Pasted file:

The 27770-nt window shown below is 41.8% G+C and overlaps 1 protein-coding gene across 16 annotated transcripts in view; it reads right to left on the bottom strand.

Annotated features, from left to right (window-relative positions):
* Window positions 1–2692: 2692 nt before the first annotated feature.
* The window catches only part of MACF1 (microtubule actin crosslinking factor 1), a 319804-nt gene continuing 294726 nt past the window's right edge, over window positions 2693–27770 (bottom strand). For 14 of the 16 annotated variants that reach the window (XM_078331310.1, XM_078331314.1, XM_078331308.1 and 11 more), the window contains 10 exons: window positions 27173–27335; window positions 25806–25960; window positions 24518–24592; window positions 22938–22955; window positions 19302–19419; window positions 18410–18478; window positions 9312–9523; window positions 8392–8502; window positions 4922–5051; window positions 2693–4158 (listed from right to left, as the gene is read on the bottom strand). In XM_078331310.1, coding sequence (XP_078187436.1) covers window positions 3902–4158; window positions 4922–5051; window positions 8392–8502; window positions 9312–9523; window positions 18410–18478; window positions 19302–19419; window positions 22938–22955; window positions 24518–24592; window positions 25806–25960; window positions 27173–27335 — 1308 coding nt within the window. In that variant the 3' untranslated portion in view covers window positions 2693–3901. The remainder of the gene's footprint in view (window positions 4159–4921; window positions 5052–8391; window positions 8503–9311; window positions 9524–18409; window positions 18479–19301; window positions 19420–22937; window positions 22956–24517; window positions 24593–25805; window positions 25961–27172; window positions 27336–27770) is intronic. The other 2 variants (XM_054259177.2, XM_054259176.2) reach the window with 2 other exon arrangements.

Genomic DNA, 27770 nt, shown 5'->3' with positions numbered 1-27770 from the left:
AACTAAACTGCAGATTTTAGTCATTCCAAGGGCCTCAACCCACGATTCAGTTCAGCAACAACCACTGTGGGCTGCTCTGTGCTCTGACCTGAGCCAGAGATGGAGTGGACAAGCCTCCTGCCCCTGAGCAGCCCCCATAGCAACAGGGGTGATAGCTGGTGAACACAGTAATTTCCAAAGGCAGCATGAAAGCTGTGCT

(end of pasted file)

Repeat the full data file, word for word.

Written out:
The 27770-nt window shown below is 41.8% G+C and overlaps 1 protein-coding gene across 16 annotated transcripts in view; it reads right to left on the bottom strand.

Annotated features, from left to right (window-relative positions):
* Window positions 1–2692: 2692 nt before the first annotated feature.
* The window catches only part of MACF1 (microtubule actin crosslinking factor 1), a 319804-nt gene continuing 294726 nt past the window's right edge, over window positions 2693–27770 (bottom strand). For 14 of the 16 annotated variants that reach the window (XM_078331310.1, XM_078331314.1, XM_078331308.1 and 11 more), the window contains 10 exons: window positions 27173–27335; window positions 25806–25960; window positions 24518–24592; window positions 22938–22955; window positions 19302–19419; window positions 18410–18478; window positions 9312–9523; window positions 8392–8502; window positions 4922–5051; window positions 2693–4158 (listed from right to left, as the gene is read on the bottom strand). In XM_078331310.1, coding sequence (XP_078187436.1) covers window positions 3902–4158; window positions 4922–5051; window positions 8392–8502; window positions 9312–9523; window positions 18410–18478; window positions 19302–19419; window positions 22938–22955; window positions 24518–24592; window positions 25806–25960; window positions 27173–27335 — 1308 coding nt within the window. In that variant the 3' untranslated portion in view covers window positions 2693–3901. The remainder of the gene's footprint in view (window positions 4159–4921; window positions 5052–8391; window positions 8503–9311; window positions 9524–18409; window positions 18479–19301; window positions 19420–22937; window positions 22956–24517; window positions 24593–25805; window positions 25961–27172; window positions 27336–27770) is intronic. The other 2 variants (XM_054259177.2, XM_054259176.2) reach the window with 2 other exon arrangements.

Genomic DNA, 27770 nt, shown 5'->3' with positions numbered 1-27770 from the left:
AACTAAACTGCAGATTTTAGTCATTCCAAGGGCCTCAACCCACGATTCAGTTCAGCAACAACCACTGTGGGCTGCTCTGTGCTCTGACCTGAGCCAGAGATGGAGTGGACAAGCCTCCTGCCCCTGAGCAGCCCCCATAGCAACAGGGGTGATAGCTGGTGAACACAGTAATTTCCAAAGGCAGCATGAAAGCTGTGCT